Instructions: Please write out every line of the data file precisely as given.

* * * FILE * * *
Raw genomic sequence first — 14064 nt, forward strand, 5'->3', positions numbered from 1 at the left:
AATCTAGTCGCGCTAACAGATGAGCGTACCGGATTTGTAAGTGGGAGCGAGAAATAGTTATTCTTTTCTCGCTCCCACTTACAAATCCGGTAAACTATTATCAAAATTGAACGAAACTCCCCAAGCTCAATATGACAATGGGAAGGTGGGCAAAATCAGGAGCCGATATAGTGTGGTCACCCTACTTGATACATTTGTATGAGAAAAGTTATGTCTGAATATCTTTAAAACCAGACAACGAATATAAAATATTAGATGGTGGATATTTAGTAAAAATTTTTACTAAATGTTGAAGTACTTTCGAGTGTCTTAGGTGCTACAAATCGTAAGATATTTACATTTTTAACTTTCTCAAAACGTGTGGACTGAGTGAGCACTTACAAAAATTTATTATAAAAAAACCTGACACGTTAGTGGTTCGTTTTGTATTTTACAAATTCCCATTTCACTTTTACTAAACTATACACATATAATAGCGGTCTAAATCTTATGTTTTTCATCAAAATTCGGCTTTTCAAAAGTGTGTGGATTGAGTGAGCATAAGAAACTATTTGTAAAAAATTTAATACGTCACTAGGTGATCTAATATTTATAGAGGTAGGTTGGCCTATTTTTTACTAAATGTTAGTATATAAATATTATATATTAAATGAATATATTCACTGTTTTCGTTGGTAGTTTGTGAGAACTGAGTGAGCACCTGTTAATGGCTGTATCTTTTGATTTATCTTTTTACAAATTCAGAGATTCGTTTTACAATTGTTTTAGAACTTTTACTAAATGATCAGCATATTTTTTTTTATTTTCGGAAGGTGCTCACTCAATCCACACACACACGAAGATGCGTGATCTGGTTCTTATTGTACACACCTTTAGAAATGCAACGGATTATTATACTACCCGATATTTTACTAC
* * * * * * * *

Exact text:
Raw genomic sequence first — 14064 nt, forward strand, 5'->3', positions numbered from 1 at the left:
AATCTAGTCGCGCTAACAGATGAGCGTACCGGATTTGTAAGTGGGAGCGAGAAATAGTTATTCTTTTCTCGCTCCCACTTACAAATCCGGTAAACTATTATCAAAATTGAACGAAACTCCCCAAGCTCAATATGACAATGGGAAGGTGGGCAAAATCAGGAGCCGATATAGTGTGGTCACCCTACTTGATACATTTGTATGAGAAAAGTTATGTCTGAATATCTTTAAAACCAGACAACGAATATAAAATATTAGATGGTGGATATTTAGTAAAAATTTTTACTAAATGTTGAAGTACTTTCGAGTGTCTTAGGTGCTACAAATCGTAAGATATTTACATTTTTAACTTTCTCAAAACGTGTGGACTGAGTGAGCACTTACAAAAATTTATTATAAAAAAACCTGACACGTTAGTGGTTCGTTTTGTATTTTACAAATTCCCATTTCACTTTTACTAAACTATACACATATAATAGCGGTCTAAATCTTATGTTTTTCATCAAAATTCGGCTTTTCAAAAGTGTGTGGATTGAGTGAGCATAAGAAACTATTTGTAAAAAATTTAATACGTCACTAGGTGATCTAATATTTATAGAGGTAGGTTGGCCTATTTTTTACTAAATGTTAGTATATAAATATTATATATTAAATGAATATATTCACTGTTTTCGTTGGTAGTTTGTGAGAACTGAGTGAGCACCTGTTAATGGCTGTATCTTTTGATTTATCTTTTTACAAATTCAGAGATTCGTTTTACAATTGTTTTAGAACTTTTACTAAATGATCAGCATATTTTTTTTTATTTTCGGAAGGTGCTCACTCAATCCACACACACACGAAGATGCGTGATCTGGTTCTTATTGTACACACCTTTAGAAATGCAACGGATTATTATACTACCCGATATTTTACTAC